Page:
By filming in such a gargantuan area, Mohr and Greene deftly use the space to great effect with their graceful, balletic camera sweeps, deft uses of focal depth – simultaneous foreground and background action – the dripping candlelight, flickering fireplaces, sinister shadows, etc. And they do so in a way that feels germane to the drama pertaining to the stage. The camera movements aren’t at all superfluous or visually distracting, no, they adroitly mirror the action taking place. It’s what they teach every damn film student on day one, no unmotivated camera moves. Mohr and Greene present a master-course in this theory, as every frame of the film, every placement of the camera, every close-up juxtaposed by a long-shot, is expertly crafted. I urge you all to indulge in splendor of the Blu-ray restoration of the film, as it crystallizes how deserving of the awards the cinematography and art direction were at the time, and how much they still retain their sumptuous luster in 2018.

Another aspect of PHANTOM OF THE OPERA that worked so well in 1943 that cannot be dismissed with fresh eyes now is the turn of Claude Rains as the titular terror. Word is Rains wasn’t even the original choice to play the part, but rather offered to Lon Chaney Jr. as a sort of gimmicky tie-in to the 1925 original that starred his father, Lon Chaney Sr. When that went by the wayside, Rains only agreed to play the part of The Phantom as long as his facial disfigurement wasn’t too extreme. Rains still wanted audiences to recognize his face when revealed at the end, which, being a bona fide horror/sci-fi star is a pretty slick move. Regardless, by keeps Rains’ visage more or less intact, he’s allowed to emote in a way an actor simply couldn’t behind the mask or under heavy makeup or prosthetics. As a result, Rains gives a feverish turn as a man mysteriously obsessed with a young operatic chanteuse. And it isn’t just the stints of violence or outbursts of madness either; it’s the quietude, the silence, the stillness Rains shows particularly in the sewer scenery, is just as arresting.

The two aforementioned assets of the film come to a head in the films suspenseful finale. I love this part. When Cludin finally sneaks his way onto the stage on opening night, masquerading among the masked and costumed cast members, we’re thrown into a vertiginous swirl of suspenseful tension. Then Lubin tightens the rope when Claudin climbs up into the domed ceiling of the auditorium. He saws the chain of the humongous chandelier, causing it to plummet down below on one of the female performers. When pandemonium ensues, Claudin absconds Christine to his subterranean lair, at which point he faces a standoff between Anatole and Raoul. When the place collapses, Lubin holds bitter-sweetly on one of the most indelible images in the entire film, and thus of the last 75 years, of a dust-covered mask and violin among the rubble. It’s a haunting image, both sad and satisfying.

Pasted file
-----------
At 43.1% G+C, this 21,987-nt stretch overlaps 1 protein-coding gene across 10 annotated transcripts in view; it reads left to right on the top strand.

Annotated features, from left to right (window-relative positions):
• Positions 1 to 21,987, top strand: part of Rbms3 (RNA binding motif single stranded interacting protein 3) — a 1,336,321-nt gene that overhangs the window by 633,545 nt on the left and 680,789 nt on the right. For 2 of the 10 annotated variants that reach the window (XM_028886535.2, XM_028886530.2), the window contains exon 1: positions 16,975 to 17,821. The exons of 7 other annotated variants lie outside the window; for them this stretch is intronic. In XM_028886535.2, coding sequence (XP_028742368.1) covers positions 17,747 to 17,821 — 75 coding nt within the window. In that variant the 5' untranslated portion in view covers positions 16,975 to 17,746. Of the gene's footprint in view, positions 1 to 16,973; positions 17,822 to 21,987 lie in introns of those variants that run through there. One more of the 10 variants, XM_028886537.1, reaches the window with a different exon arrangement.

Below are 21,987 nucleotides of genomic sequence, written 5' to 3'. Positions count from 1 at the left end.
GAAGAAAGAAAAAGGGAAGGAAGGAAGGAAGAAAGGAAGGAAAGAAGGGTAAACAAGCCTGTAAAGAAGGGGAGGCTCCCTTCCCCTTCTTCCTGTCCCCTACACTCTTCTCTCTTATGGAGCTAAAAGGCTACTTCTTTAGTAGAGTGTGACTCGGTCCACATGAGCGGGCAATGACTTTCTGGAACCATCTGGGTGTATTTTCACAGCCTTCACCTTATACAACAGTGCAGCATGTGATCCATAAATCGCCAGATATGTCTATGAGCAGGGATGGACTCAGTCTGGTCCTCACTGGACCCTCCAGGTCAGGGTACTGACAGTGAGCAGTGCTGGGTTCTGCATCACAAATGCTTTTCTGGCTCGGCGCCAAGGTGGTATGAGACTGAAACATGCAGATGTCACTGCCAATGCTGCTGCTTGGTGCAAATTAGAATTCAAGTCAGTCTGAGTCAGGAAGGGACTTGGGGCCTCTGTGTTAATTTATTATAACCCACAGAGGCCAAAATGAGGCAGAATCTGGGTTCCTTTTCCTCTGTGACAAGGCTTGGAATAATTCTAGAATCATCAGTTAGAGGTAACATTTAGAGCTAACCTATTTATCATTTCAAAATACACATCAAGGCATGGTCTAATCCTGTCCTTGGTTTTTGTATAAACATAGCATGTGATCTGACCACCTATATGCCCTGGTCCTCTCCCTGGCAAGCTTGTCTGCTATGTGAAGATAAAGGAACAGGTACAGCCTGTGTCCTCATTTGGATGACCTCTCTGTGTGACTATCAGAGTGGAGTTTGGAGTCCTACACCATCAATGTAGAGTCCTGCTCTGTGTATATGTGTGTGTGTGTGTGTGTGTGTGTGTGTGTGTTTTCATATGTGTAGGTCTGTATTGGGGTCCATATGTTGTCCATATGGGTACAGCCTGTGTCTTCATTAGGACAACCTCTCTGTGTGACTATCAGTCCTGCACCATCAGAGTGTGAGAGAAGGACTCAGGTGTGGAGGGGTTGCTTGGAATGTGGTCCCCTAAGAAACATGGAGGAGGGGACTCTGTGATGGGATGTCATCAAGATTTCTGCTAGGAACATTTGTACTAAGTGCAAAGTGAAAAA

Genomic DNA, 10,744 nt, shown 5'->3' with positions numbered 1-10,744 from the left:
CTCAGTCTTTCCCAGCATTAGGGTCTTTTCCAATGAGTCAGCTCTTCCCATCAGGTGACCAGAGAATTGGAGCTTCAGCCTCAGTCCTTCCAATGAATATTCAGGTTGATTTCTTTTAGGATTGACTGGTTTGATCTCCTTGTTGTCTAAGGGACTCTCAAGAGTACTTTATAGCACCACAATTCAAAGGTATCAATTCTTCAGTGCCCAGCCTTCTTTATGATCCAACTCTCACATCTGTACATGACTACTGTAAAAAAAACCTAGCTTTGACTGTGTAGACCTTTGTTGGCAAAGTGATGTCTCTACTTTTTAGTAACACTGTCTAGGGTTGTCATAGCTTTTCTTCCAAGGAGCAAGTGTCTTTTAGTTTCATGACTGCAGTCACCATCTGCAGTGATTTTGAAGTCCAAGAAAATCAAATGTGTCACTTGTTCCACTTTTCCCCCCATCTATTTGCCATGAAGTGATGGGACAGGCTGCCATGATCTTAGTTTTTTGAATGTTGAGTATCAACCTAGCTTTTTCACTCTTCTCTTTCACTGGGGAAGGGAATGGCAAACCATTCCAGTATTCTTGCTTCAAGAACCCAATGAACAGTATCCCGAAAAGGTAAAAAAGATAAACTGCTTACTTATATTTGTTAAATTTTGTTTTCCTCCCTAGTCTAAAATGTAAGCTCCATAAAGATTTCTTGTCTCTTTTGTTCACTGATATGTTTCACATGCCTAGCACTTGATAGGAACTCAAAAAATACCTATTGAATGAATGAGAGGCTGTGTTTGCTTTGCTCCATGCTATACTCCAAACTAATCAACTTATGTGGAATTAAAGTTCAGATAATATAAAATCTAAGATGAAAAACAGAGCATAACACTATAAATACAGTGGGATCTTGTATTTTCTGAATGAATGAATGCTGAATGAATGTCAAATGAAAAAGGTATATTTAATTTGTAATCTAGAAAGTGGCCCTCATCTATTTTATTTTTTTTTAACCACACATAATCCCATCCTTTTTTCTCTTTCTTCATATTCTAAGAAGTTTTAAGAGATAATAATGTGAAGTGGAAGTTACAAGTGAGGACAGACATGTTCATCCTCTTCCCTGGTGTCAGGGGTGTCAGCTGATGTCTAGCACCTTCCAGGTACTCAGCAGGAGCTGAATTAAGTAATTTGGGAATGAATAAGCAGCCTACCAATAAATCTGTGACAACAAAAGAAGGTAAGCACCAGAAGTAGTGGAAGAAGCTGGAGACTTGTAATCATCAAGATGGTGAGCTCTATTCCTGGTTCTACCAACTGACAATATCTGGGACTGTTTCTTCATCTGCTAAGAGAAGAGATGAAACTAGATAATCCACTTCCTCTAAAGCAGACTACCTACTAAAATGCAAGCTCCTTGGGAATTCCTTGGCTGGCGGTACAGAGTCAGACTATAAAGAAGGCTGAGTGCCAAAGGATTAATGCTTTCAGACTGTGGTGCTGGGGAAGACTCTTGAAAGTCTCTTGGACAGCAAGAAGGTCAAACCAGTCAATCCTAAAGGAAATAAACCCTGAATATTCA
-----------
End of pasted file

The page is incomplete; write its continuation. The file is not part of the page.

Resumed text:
WHAT BLOWS NOW: 75 years is a damn long time, so it only stands to reason that a product that old would inevitably show some wear and tear. THE PHANTOM OF THE OPERA, acclaimed as it is, is no exception. The main issue I had when revisiting the film recently was just how tame and nonthreatening the horror is. Really, this is not a very scary film, but what it lacks in genuine terror it makes up for by the facets enumerated above. The other problem with the film, given today’s standard, is how weak and straightforward some of the musical numbers are. Remember, this was made after the wave of teriffic 1930s musicals, and prior to the heyday of American and French musicals of the 50s and 60s. So by comparison, like the horror elements, the musical set-pieces fall a bit short.

But really, here’s where I think the movie makes the most grievous mistake. In the original screenplay, Claudin is revealed to be Christine’s father, which explains why he’s so obsessed with her success. As it is now, there is absolutely no reason for Claudin’s infatuation with the girl, not even a romantic one. Now, I’m fully aware of the powerful speech Skeet Urlich gives in SCREAM, in which he emphasizes how psychopaths need no motivation (“Did Norman Bates have a motive? Don’t think so!”), and to an extent, I very much agree. And here, Rains plays the part with an icy detachment that plays just as well having no familial connection to Christine. But think about how dynamic the opposite would’ve been. The scene in the end, in which Claudin furiously plays the piano for the girl to sing over, to perceive it through the lens of a mad father tormenting his daughter, automatically makes the scene far more emotionally resonant. I truly believe if they kept this detail in the script, if Claudin was indeed revealed to be Christine’s daughter, a level of dramatic tragedy would be added to the horror aspect en route to creating something that much more memorable. But hey, c'est la vie!

THE VERDICT: This one’s actually a bit tougher than originally thought. While I do think, on the whole, more about THE PHANTOM OF THE OPERA (1943) holds up than doesn’t, it’s not as cut and dry as one might think. What endures without question is the Oscar winning cinematography and art direction, the feverish performance by Claude Rains and the kickass third act. What’s weathered a tad over the past 75 years is the overall scare factor, the staid musical numbers, and, in my opinion, the excised script detail involving Claudin’s relationship to Christine. The net-net however? You know it, THE PHANTOM OF THE OPERA still belts it’s mother*cking heart out!




Source: AITH

About the Author

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Jake Dee is one of JoBlo’s most valued script writers, having written extensive, deep dives as a writer on WTF Happened to this Movie and it’s spin-off, WTF Really Happened to This Movie.